The government of New Zealand has cancelled an auction for short-term, early access rights in the 3.5 GHz band for 5G services and announced instead a direct allocation to three local carriers.
Earlier this month, the government had postponed the process due to the constraints imposed by the COVID-19 pandemic.
Now, the government has decided to move forwards with a direct allocation of the 3.5 GHz spectrum, offering 40 megahertz to Dense Air and 60 megahertz each to Spark and 2degrees.
Vodafone NZ already has access to 5G spectrum.
Prices of the allocations were not disclosed, but the reserve price had previously been set at NZD250,000 ($152,279) per each 10MHz lot.
In a statement, Spark CEO Jolie Hodson said the allocation would enable a significant investment in 5G infrastructure across the country over the coming year.
“Securing 3.5 GHz spectrum was critical for the rollout of a full suite of 5G services, so we would like to acknowledge the government for facilitating the allocation, which will enable us to proceed with our planned 5G roll out at pace,” she said.
The executive also said that the carrier plans to switch on 5G sites in a number of major centers and regions across the North and South islands over the next year.
In December 2019, the government had approved the allocation, via auction, of short-term rights to an unused portion of the 3.5 GHz band. The original terms were that winners at the auction would gain rights to the purchased spectrum from mid-2020 until October 31, 2022, and then rights to the spectrum would switch to long-term rights that would be gained via another auction.
The government previously said there was no guarantee that short-term rights would provide long-term access.
“To maintain this momentum, we are keen to work with government to accelerate the timeline for the longer-term spectrum auction, which is currently scheduled for November 2022,” Hodson added.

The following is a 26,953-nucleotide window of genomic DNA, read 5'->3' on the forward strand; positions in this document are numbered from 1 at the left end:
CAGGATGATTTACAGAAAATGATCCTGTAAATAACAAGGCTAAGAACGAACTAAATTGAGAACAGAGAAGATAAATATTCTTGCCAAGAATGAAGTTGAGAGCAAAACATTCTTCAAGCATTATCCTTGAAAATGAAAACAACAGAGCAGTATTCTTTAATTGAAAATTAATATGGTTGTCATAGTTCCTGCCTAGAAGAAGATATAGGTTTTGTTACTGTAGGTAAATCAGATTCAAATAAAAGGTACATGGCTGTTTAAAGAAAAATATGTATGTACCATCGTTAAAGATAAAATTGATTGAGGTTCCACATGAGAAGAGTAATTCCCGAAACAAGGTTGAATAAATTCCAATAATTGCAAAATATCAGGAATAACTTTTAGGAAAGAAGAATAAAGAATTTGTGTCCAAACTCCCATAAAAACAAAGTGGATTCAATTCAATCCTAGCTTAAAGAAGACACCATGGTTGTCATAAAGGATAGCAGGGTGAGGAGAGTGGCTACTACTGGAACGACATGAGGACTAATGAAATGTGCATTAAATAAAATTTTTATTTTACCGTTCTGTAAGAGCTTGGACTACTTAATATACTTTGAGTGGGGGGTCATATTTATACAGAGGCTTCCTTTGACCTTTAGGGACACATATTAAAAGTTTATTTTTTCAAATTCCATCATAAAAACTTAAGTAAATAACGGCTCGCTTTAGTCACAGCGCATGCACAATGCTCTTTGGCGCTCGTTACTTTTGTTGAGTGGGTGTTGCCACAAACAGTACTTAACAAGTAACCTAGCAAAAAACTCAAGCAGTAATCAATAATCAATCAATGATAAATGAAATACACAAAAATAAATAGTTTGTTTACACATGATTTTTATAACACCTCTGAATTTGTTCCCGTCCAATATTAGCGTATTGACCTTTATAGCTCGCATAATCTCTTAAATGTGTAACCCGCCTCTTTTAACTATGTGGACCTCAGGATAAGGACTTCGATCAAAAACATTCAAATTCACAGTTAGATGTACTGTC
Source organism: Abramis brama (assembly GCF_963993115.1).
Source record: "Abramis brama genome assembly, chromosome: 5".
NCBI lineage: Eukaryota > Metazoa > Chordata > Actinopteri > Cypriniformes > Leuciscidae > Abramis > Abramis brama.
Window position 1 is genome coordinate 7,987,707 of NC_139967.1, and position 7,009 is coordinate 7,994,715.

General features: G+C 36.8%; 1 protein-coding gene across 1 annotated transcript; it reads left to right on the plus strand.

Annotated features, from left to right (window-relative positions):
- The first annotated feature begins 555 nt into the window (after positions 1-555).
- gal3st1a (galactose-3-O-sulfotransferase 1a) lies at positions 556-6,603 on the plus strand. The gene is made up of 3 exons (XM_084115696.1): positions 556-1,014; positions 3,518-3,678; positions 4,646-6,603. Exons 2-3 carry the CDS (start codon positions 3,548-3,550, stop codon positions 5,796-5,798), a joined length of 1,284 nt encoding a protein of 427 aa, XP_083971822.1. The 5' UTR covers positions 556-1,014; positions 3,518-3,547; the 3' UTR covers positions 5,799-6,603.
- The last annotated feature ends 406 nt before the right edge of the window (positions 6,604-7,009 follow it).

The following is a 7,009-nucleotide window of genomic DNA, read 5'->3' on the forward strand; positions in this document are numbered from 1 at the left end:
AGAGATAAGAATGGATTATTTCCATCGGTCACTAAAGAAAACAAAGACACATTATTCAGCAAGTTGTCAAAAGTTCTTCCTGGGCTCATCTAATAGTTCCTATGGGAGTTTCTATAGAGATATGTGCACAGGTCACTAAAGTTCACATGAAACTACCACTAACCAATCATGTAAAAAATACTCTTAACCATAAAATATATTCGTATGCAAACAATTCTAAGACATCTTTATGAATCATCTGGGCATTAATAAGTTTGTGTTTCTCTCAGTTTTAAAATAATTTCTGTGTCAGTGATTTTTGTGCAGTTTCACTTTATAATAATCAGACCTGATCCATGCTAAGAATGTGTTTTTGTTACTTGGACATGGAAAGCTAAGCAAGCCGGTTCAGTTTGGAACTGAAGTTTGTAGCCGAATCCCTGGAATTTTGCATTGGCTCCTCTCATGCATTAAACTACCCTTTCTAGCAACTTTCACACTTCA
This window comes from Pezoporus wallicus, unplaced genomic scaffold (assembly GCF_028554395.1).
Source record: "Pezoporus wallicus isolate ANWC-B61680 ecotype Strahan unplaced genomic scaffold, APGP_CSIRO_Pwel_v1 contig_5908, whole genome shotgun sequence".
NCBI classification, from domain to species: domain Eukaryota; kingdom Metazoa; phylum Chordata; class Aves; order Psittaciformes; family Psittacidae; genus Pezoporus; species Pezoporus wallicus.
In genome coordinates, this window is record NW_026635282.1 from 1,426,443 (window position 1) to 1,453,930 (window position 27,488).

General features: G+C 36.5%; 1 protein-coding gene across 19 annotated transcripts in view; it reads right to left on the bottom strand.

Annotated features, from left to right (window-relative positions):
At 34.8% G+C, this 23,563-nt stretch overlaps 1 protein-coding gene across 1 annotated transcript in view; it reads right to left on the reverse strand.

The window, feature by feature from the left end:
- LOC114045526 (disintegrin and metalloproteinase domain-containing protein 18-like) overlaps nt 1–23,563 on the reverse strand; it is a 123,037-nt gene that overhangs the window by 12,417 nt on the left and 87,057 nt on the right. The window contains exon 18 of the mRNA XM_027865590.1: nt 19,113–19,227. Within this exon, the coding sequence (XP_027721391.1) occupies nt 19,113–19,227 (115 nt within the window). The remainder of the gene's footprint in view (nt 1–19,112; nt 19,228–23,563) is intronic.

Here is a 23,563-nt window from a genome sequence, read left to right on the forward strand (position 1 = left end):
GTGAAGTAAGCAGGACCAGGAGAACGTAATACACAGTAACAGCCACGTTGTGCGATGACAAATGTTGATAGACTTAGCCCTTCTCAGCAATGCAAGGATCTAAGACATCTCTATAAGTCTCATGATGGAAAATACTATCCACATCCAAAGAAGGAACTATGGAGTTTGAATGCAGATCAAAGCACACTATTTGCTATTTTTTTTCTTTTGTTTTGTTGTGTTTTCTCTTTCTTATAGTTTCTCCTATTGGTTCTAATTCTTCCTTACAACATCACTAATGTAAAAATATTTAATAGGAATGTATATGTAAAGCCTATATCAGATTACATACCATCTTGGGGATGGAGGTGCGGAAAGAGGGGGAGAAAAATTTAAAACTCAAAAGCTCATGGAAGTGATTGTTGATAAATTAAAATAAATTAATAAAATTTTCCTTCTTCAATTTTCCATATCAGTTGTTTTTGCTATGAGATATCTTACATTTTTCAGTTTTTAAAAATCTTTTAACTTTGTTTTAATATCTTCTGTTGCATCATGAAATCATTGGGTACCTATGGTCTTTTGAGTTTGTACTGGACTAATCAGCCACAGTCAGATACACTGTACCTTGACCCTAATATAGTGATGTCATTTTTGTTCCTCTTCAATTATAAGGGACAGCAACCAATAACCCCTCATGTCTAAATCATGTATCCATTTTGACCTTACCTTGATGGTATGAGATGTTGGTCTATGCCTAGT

“Access to 5G spectrum will allow 2degrees to continue its 5G network planning and site acquisition so it can build and test the technology. This will provide time for 5G uses cases to develop, and initial deployments, in advance of long term spectrum rights,” 2degrees CEO Mark Aue said.
In November 2019, Spark New Zealand announced the launch of 5G service in selected areas of Westport, Clyde, Twizel, Tekapo and Hokitika, using the 2.6 GHz band and equipment from Nokia.
The operator had initially launched 5G in Alexandra for a limited number of enterprise and consumer customers.
Spark previously confirmed Nokia, Samsung and Huawei as as the preferred RAN equipment suppliers for its 5G network. addition, Spark will continue to use Cisco and Ericsson for separate elements of its existing network core, which has already been upgraded to ensure it is Non-Standalone (NSA) 5G capable. .
Vodafone New Zealand launched commercial 5G services in some areas of the country in December 2019. Initial coverage was limited to the cities of Auckland, Wellington, Christchurch and Queenstown.
As of the end of last year, the operator had installed a total of 100 5G sites across the country.
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